Valerie: From participating in these festivals, I’ve learned to make the impossible possible. Throughout my life, I have faced severe mental health challenges, so it was difficult to advance my dream as an artist while working and raising four children. But, 18 years after that festival, on June 6, 1999, I received my master’s degree in inter-related arts and became an adjunct professor. I have been fulfilling my dream to give hope to young people.

Michael: I have actualized my passion for music, as leader of the Chicago Ikeda Kings Orchestra and a member of two other bands. SGI activities, and especially culture festivals, have ingrained in me that my life has infinite worth and that I should never give up on myself.

 

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President Ikeda gives a standing ovation to performers during a community event in Daly Plaza, the day after the 1st Grand World Peace Culture Festival, June 1981. Photo by Seikyo Press.

The 1st Grand World Peace Culture Festival

Chicago, 1981

Just 18 months following his resignation[2]On April 24, 1979, Daisaku Ikeda stepped down as the third Soka Gakkai president in order to shield the Soka Gakkai members from the machinations of the Nichiren Shoshu priesthood, who colluded with several former Soka Gakkai members to bring about the organization’s downfall.
as third Soka Gakkai president on April 24, 1979, SGI President Ikeda embarked on a new voyage for world peace, visiting several cities in the United States in October 1980. Undeterred by mounting persecution from the Nichiren Shoshu priesthood, President Ikeda wrote in his diary on that evening: “I am not afraid of adversity. I am a lion. I am a direct disciple of the great leader of kosen-rufu, Josei Toda. I will foster young people and once more, with fresh determination, work to build an indestructible Soka Gakkai.”[3]2. The New Human Revolution, vol. 30, chapter 1, “Great Mountain” booklet, p. 79.

During his October 1980 visit to Chicago, SGI President Ikeda promised to return the following year for a “grand culture festival” with members from throughout the world. On June 25, 1981, President Ikeda returned to Chicago, where he encouraged the members and attended the 1st Grand World Peace Culture Festival, held on June 28. The festival included some 20,000 members from across the United States, as well as 50 countries and territories, with performances representing South America, Africa, Europe, the Middle East and Asia. President Ikeda viewed this festival as a new departure for the SGI as a world religion, fully accessible to people of all cultures and backgrounds.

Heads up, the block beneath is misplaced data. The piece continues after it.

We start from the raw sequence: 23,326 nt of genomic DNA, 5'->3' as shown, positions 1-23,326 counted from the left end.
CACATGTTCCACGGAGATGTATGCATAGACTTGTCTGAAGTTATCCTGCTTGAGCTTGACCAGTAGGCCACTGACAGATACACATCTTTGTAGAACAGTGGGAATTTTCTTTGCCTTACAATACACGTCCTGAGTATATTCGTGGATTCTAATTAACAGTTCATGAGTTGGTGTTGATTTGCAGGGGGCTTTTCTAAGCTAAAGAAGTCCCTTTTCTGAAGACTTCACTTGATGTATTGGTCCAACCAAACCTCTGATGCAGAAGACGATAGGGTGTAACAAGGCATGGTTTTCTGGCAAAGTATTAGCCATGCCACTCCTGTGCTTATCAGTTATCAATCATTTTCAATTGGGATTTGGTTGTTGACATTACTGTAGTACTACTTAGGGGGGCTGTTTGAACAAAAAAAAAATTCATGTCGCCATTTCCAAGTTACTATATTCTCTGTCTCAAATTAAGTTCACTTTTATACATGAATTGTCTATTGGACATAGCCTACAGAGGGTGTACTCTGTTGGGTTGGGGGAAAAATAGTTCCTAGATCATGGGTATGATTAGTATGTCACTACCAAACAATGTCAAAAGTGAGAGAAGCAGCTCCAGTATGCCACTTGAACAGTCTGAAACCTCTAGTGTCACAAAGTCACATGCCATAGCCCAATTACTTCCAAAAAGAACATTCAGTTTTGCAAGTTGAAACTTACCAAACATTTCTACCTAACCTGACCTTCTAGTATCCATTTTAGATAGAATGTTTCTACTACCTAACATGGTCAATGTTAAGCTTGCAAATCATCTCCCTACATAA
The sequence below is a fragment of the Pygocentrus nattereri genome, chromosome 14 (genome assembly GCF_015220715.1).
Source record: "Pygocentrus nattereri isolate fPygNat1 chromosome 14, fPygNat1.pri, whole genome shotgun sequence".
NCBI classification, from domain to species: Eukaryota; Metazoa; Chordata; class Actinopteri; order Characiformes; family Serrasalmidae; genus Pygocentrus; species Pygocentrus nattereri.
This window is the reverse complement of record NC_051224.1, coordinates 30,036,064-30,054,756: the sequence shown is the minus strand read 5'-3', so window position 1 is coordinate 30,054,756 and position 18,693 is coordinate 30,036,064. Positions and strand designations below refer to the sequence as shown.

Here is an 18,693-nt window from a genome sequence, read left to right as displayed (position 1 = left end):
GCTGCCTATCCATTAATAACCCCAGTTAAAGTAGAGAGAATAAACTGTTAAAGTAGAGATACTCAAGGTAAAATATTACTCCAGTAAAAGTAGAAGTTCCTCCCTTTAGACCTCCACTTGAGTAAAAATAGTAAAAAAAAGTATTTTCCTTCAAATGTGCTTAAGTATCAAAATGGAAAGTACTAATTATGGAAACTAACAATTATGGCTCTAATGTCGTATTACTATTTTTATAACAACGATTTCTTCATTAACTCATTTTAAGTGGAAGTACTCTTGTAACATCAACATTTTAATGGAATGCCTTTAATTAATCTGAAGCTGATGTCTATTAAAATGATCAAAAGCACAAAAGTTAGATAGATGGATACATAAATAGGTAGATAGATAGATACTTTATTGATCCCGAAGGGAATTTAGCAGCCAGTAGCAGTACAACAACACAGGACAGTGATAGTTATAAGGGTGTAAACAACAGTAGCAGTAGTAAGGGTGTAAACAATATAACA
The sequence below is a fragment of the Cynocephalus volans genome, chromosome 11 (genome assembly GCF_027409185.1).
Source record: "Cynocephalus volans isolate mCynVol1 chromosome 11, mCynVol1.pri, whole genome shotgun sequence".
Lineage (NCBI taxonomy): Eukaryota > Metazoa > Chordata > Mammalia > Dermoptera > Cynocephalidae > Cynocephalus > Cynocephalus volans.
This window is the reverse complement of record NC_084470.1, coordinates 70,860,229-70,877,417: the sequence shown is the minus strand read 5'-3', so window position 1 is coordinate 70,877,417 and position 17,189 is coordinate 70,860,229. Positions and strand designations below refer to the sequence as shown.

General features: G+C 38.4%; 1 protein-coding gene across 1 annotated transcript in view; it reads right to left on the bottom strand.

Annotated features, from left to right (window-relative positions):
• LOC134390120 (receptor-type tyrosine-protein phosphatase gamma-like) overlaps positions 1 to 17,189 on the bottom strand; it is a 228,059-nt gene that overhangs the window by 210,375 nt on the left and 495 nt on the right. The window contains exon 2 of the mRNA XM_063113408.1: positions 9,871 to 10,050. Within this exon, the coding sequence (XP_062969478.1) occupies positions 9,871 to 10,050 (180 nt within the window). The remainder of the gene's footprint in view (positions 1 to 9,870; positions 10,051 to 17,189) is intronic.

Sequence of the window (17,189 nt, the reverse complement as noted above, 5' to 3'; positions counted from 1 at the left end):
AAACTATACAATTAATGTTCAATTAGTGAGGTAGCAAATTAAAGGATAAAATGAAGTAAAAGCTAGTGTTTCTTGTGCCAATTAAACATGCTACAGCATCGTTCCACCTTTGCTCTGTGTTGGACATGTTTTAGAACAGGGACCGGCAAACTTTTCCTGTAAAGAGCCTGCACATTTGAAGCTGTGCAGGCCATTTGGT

Toward the end of the festival, two youth recited the poem President Ikeda had penned a week earlier, on June 20, during his visit to New York, “To My Beloved Young American Friends: Youthful Bodhisattvas of the Earth.” It reads in part:

America, this land uniting nations, / where people from everywhere / have gathered in harmony, / a miniature of the entire world. / Only in the unity and solidarity of / so many diverse peoples / is to be found the principle and formula / for global peace.[4]The Sun of Youth, p. 69.

From this festival came the determination to advance as one human family, one world, in the direction of peace.

 

(pp. 12-13)

 

Notes   [ + ]

1. 1. The New Human Revolution, vol. 1, p. 145.
2. On April 24, 1979, Daisaku Ikeda stepped down as the third Soka Gakkai president in order to shield the Soka Gakkai members from the machinations of the Nichiren Shoshu priesthood, who colluded with several former Soka Gakkai members to bring about the organization’s downfall.
3. 2. The New Human Revolution, vol. 30, chapter 1, “Great Mountain” booklet, p. 79.
4. The Sun of Youth, p. 69.